These days, I feel I could re-wire my entire blog to write about celebrities ensnared in deadly addiction and depression (after writing about Phillip Seymour Hoffman in “Skewer the Stigma” in February…) and that makes me really sad.
For every well-known person who takes his or her life – or dies from an overdose – there are mothers, fathers, siblings, and friends of “real” people who lose the battle every single day. And that makes me more sad. They are your Hollywood icons and musical geniuses – yes…but they are also your family, community, coworkers and clergy.
God bless the brokenhearted, and let the awareness spread.
It could save a life.
The news of Robin Williams passing hit me hard. I was checking my texts while walking out of a 12-step meeting when my daughter messaged me. The tears were immediate.
It was only weeks ago that I offhandedly posted on Facebook about his latest stay in rehabilitation in June. “Go, Robin!” I think I wrote. “Go, Robin – get well!”
After all, I felt like I knew him. Didn’t you?
Didn’t he make you believe in interplanetary rapport, as an alien in “Mork and Mindy”?
Didn’t he inspire you as the wartime DJ in “Good Morning, Vietnam” who brought smiles to soldiers in the midst of misery?
Didn’t he make you secretly wish he was your father-slash-nanny, as Mrs. Doubtfire?
Didn’t you just swoon at his prose-loving, word-weaving portrayal of John Keating, in “Dead Poet’s Society”? (Okay, maybe that was just me…)
Even as he made flawless comedy, there was a sadness behind his laughing eyes. It was palpable. In the mind from which flowed such beautiful, authentic art, he no doubt felt hopeless. The news sources say that “rehabilitation came too late for him.” And this breaks my heart anew. I am not sure I believe that. It is never too late for hope to take hold, and I wish Mr. Williams had been in a place to realize that.
Didn’t he know that things always, ALWAYS get better? It is a law of nature – things get bad. And then they get better. But his spirit just ran out of the patience for the better to come.
He was – by all accounts – a good person. Being a good person has precious little to do with suffering depression and addiction. If anything, sufferers of both struggle mightily, since they are generally sensitive to those around them, attuned to sadness and anger and joy – all of the empathetic humors. Addicts and alcoholics self-medicate with booze and/or drugs in a futile attempt to stop feeling hopeless. Of course, more hopelessness ensues as the addiction surges like dragon, breathing more fire on the already-scorched earth of your spirit.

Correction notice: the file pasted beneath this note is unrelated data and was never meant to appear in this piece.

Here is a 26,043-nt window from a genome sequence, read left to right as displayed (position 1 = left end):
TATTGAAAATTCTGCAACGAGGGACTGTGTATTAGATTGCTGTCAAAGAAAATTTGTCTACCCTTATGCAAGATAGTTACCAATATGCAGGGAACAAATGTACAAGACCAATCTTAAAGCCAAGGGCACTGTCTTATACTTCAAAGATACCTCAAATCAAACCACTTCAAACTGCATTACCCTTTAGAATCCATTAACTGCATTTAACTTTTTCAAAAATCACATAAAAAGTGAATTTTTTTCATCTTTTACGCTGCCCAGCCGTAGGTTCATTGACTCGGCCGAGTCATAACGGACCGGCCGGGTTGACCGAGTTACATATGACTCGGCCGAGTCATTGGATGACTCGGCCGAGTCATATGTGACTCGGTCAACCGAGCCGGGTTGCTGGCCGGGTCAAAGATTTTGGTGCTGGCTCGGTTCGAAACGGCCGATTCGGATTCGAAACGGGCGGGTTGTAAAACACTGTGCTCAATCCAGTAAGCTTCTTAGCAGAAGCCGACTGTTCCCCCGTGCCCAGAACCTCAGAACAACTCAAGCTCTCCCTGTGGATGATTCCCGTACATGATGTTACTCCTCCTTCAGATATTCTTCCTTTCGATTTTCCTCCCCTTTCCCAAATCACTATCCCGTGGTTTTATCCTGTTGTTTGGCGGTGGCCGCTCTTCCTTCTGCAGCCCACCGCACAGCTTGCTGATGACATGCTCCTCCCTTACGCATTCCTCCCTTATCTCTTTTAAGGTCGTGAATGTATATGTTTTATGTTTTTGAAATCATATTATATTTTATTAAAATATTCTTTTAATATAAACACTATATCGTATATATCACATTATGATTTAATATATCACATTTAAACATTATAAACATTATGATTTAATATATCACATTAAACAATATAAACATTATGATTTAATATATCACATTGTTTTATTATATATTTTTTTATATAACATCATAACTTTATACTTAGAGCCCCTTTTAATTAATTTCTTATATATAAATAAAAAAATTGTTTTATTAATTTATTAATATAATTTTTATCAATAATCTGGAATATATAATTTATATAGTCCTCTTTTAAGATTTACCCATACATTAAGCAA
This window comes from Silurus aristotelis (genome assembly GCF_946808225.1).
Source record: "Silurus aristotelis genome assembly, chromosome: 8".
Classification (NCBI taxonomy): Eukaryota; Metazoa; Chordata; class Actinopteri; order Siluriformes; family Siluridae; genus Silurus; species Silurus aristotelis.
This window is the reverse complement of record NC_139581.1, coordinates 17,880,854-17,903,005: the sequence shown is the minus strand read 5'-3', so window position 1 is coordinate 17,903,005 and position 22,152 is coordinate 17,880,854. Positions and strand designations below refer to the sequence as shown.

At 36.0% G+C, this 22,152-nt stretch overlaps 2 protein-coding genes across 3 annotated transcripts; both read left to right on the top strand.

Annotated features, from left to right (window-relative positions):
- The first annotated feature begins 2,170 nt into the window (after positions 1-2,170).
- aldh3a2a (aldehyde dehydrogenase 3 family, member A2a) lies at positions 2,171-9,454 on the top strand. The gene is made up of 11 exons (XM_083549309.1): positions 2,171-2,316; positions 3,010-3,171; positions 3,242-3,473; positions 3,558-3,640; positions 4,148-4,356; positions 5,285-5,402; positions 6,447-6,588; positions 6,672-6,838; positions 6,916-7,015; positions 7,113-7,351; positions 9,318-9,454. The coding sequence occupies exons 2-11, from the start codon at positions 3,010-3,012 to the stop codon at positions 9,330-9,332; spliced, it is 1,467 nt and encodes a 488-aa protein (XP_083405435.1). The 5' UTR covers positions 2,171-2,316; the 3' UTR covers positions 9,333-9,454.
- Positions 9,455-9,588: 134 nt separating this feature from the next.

I’ve never attempted to take my own life, but I have battled depression a few times deeply enough to consider it. At one point, I remember thinking – very nonchalantly – that I just didn’t want to exist anymore…that I would honestly be doing my family a favor if I just ceased existing. And the most terrifying thing about that thought was the aplomb with which these thoughts presented.
I was all cried out, all screamed out, all worn out. And really tired of being disappointed. I could not imagine ever being in a non-exhausted state and living with an ability to get up in the morning and dress myself without resentment for having to do so. It is a dark, lonely place.
I hated living in this flawed body, with chronic pain – both physically and emotionally. And Neverland is only a place where reality has been plundered and ravaged. The flat, casual tone of my suicidal thoughts alarmed me enough to seek help.
I cannot tell you what would/should/could have worked for Robin Williams. Or you.
I can only tell you what works for me. (Notice I didn’t say ‘worked’ – mental illness is often not a one-trick pony – depression can and does recur.)
When the demon of severe depression rears its fiery head, I work hard to employ the same 12 steps that saved my life when I got sober…particularly those that focus on faith, surrender, soul-searching, acceptance, and a willingness to get well – a willingness to press on for One More Day. Even though things seem pretty shitty in the moment. (I attend Celebrate Recovery. If you would like to see the 12 Steps and their Biblical comparisons, click here.)
Take one single day at a time, because the law of nature is that things do get better. You just have to ride out one more day and rely on the God who says he loves you even in those times (especially in those times.) No matter who you are, He has a plan for your life that would just blow you away. The old “don’t give up before your miracle arrives” platitude? It seems there is truth to it. I have lived it firsthand.
Hopelessness is an illusion. There is always hope.
The world needs me, and it needs you. It needs your message and your energy, the fingerprint of your love influence on the lives of those who love you. God knows we could have used more of Robin Williams on this earth.
Rest in peace, Mr. Williams. I feel like I knew you.
Rest in peace, knowing you brought joy to millions of people…knowing you endeared yourself to countless people in your 63 swashbuckling years here on earth. The world needed more of you – even so, rest now.
God be with you and give you shalom everlasting.
Go, Robin – and be well.